More Cores = More Power?
Left to right: Dempsey (3.73 GHz NetBurst dual core), Woodcrest (3.0 GHz Core 2 dual core), Clovertown (3.0 GHz core 2 quad core).
In general, the statement "more cores equal higher power requirements" is true. There are more transistors that need to be operated, and if the CPU is working at high loads it will require considerably more energy. However, all modern processors come with built-in power saving mechanisms. AMD calls its technology Cool and Quiet, while Intel offers SpeedStep in the desktop and mobile segment and DBS (Demand-Based Switching) for professional products.
The power saving functions work in a similar way; they require BIOS and operating system support and usually a processor driver. The driver monitors the system workload and has the processor reduce both its core clock speed and its operating voltage if there is little work to do. As soon as the OS demands performance, the clock speed increases. AMD's Cool and Quiet offers several clock speed increments while Intel's SpeedStep allows only two clock speed levels: max and SpeedStep speed. We don't favor one technique over the other, as advantages and disadvantages vary with your particular environment. In any case, make sure your Cool and Quiet or DBS feature is enabled - it will save energy and help with system cooling and air conditioning in large-scale system environments.
As the core count increases, there are even more options that allow you to save power: Processors may shut down individual cores or unused cache segments. Intel's 65-nm products mostly use energy-saving clock gating or so-called sleep transistors that do not require energy when idle (in sleep mode).
Be prepared to see quad-core machines consume more power and dissipate more heat under high loads versus a dual-core system. This is very acceptable as you will receive a performance increase that is unprecedented. And the equation makes sense: If your system heat dissipation and power consumption increase by 15-20%, but your processing time for a demanding workload decreases by 15-40%, the system might be able to jump back into a lower power state much faster, where it doesn't consume noticeably more energy than the dual-core machine - which, being much slower, would remain at a high power consumption level for a long period of time.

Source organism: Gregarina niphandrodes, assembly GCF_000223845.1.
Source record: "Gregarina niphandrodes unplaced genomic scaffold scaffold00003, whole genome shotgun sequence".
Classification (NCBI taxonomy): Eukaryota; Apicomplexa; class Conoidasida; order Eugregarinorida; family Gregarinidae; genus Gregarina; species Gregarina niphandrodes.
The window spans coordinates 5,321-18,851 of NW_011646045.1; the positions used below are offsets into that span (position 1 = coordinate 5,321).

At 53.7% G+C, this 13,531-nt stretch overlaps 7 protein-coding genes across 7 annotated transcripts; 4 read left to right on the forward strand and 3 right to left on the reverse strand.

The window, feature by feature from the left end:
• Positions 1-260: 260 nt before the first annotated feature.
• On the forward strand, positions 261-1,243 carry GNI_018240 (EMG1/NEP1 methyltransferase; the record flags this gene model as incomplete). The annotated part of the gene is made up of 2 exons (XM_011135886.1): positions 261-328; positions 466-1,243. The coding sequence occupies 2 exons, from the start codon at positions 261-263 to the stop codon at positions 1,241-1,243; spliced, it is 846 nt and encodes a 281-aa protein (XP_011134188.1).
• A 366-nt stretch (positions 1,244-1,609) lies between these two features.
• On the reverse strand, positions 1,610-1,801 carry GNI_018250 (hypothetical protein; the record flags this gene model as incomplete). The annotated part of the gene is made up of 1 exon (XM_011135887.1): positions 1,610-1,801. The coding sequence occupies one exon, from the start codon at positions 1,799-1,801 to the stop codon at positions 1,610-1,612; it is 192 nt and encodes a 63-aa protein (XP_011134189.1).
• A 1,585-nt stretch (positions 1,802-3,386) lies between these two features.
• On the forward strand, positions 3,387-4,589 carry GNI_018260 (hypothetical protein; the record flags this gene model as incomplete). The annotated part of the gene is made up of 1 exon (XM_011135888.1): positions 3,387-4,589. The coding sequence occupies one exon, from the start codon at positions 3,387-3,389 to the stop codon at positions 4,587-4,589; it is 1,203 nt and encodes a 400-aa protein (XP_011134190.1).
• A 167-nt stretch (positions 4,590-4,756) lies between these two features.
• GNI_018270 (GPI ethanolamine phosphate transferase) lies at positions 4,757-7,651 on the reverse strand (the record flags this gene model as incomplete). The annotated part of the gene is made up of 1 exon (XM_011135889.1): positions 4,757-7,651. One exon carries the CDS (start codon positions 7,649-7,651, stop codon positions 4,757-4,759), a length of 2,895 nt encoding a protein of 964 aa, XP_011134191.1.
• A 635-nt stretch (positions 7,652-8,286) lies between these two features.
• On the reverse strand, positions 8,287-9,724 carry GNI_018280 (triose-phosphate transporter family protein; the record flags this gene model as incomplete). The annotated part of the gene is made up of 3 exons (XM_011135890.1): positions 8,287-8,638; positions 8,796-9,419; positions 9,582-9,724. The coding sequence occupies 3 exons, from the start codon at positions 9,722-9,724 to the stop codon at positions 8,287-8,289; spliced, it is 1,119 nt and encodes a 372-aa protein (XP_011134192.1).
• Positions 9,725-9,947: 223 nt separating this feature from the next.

Xeon processors typically are rated at a design power of 65 W or 80 W, and all quad-core Xeons (1.6, 1.86 and 2.33 GHz) do not exceed this power rating. Only the 3.0 GHz top model requires a platform that can cope with 120 W per processor.
If you want a high-performance device to be efficient you will need fast data paths. In terms of fast 3D graphics solutions, supercharged graphics memory is imperative. If we have a look at processors, it's the interface that can become a bottleneck, especially with the Intel architecture. All AMD processors that are available today have a built-in DDR or DDR2 memory controller, which means that there is virtually no data path if the processing cores need to access data. Intel solutions still rely on a memory controller, which is part of the platform core logic, and although Intel has upgraded its Xeon platform with Dual Independent Front Side Busses for each processor and a quad-channel DDR2 memory controller, the data path is still shared by all available cores.
This makes the whole thing a bit tricky: Can you image two eight-core processors fighting for a single set of RAM? AMD cannot, which is why each processor uses its own memory. Yes, there might be coherency issues if one processor accesses data that is located in the other processor's RAM or L2 cache, but the final result is considered very much acceptable. In addition, future operating systems will be aware of physical processors (Windows Vista Ultimate Edition), so they can assign thread or application workloads to one specific processor only, helping to create a smart way of load-balancing the work. This applies both to Opteron and Xeon platforms, but may still be more beneficial for the AMD solution.